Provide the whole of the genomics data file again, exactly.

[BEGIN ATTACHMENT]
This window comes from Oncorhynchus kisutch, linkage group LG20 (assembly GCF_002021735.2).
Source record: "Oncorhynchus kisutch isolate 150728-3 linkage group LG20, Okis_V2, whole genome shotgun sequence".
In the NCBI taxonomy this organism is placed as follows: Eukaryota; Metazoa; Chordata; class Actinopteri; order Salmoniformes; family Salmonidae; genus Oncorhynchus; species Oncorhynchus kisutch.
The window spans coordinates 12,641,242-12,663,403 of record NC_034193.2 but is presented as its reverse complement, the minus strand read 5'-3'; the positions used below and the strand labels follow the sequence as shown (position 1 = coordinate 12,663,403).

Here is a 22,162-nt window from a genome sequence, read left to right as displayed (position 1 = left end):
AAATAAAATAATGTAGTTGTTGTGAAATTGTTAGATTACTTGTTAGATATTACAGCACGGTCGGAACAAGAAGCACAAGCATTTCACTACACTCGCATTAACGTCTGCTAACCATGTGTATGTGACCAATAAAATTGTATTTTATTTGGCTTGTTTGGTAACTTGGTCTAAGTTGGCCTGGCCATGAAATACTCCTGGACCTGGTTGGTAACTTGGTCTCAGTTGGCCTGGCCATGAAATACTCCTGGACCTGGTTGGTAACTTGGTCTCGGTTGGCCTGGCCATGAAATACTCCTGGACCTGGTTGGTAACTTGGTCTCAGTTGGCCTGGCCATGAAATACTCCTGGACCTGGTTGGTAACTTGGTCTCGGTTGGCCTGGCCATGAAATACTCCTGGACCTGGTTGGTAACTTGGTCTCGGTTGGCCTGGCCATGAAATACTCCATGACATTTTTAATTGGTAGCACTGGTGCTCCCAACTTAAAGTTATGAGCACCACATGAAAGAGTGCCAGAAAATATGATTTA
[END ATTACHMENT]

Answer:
This window comes from Oncorhynchus kisutch, linkage group LG20 (assembly GCF_002021735.2).
Source record: "Oncorhynchus kisutch isolate 150728-3 linkage group LG20, Okis_V2, whole genome shotgun sequence".
In the NCBI taxonomy this organism is placed as follows: Eukaryota; Metazoa; Chordata; class Actinopteri; order Salmoniformes; family Salmonidae; genus Oncorhynchus; species Oncorhynchus kisutch.
The window spans coordinates 12,641,242-12,663,403 of record NC_034193.2 but is presented as its reverse complement, the minus strand read 5'-3'; the positions used below and the strand labels follow the sequence as shown (position 1 = coordinate 12,663,403).

Here is a 22,162-nt window from a genome sequence, read left to right as displayed (position 1 = left end):
AAATAAAATAATGTAGTTGTTGTGAAATTGTTAGATTACTTGTTAGATATTACAGCACGGTCGGAACAAGAAGCACAAGCATTTCACTACACTCGCATTAACGTCTGCTAACCATGTGTATGTGACCAATAAAATTGTATTTTATTTGGCTTGTTTGGTAACTTGGTCTAAGTTGGCCTGGCCATGAAATACTCCTGGACCTGGTTGGTAACTTGGTCTCAGTTGGCCTGGCCATGAAATACTCCTGGACCTGGTTGGTAACTTGGTCTCGGTTGGCCTGGCCATGAAATACTCCTGGACCTGGTTGGTAACTTGGTCTCAGTTGGCCTGGCCATGAAATACTCCTGGACCTGGTTGGTAACTTGGTCTCGGTTGGCCTGGCCATGAAATACTCCTGGACCTGGTTGGTAACTTGGTCTCGGTTGGCCTGGCCATGAAATACTCCATGACATTTTTAATTGGTAGCACTGGTGCTCCCAACTTAAAGTTATGAGCACCACATGAAAGAGTGCCAGAAAATATGATTTA